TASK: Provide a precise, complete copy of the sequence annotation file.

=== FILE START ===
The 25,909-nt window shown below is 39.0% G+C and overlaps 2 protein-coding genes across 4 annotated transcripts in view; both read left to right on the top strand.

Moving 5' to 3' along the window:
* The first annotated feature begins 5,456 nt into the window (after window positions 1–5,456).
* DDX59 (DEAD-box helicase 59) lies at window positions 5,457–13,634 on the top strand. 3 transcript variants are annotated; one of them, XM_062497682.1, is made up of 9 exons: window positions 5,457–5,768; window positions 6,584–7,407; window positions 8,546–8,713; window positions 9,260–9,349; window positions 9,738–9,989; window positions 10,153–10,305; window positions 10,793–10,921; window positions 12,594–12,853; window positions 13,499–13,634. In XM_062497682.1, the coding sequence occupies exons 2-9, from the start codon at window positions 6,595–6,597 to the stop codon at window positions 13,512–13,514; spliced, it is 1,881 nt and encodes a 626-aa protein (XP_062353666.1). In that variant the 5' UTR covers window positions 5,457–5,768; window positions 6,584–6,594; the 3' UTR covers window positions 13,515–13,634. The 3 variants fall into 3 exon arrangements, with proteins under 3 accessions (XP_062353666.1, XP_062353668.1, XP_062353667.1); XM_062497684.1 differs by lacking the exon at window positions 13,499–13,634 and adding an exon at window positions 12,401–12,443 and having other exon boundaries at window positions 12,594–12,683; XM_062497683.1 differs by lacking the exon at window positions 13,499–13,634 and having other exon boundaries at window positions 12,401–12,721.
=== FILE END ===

The 25,909-nt window shown below is 39.0% G+C and overlaps 2 protein-coding genes across 4 annotated transcripts in view; both read left to right on the top strand.

Moving 5' to 3' along the window:
* The first annotated feature begins 5,456 nt into the window (after window positions 1–5,456).
* DDX59 (DEAD-box helicase 59) lies at window positions 5,457–13,634 on the top strand. 3 transcript variants are annotated; one of them, XM_062497682.1, is made up of 9 exons: window positions 5,457–5,768; window positions 6,584–7,407; window positions 8,546–8,713; window positions 9,260–9,349; window positions 9,738–9,989; window positions 10,153–10,305; window positions 10,793–10,921; window positions 12,594–12,853; window positions 13,499–13,634. In XM_062497682.1, the coding sequence occupies exons 2-9, from the start codon at window positions 6,595–6,597 to the stop codon at window positions 13,512–13,514; spliced, it is 1,881 nt and encodes a 626-aa protein (XP_062353666.1). In that variant the 5' UTR covers window positions 5,457–5,768; window positions 6,584–6,594; the 3' UTR covers window positions 13,515–13,634. The 3 variants fall into 3 exon arrangements, with proteins under 3 accessions (XP_062353666.1, XP_062353668.1, XP_062353667.1); XM_062497684.1 differs by lacking the exon at window positions 13,499–13,634 and adding an exon at window positions 12,401–12,443 and having other exon boundaries at window positions 12,594–12,683; XM_062497683.1 differs by lacking the exon at window positions 13,499–13,634 and having other exon boundaries at window positions 12,401–12,721.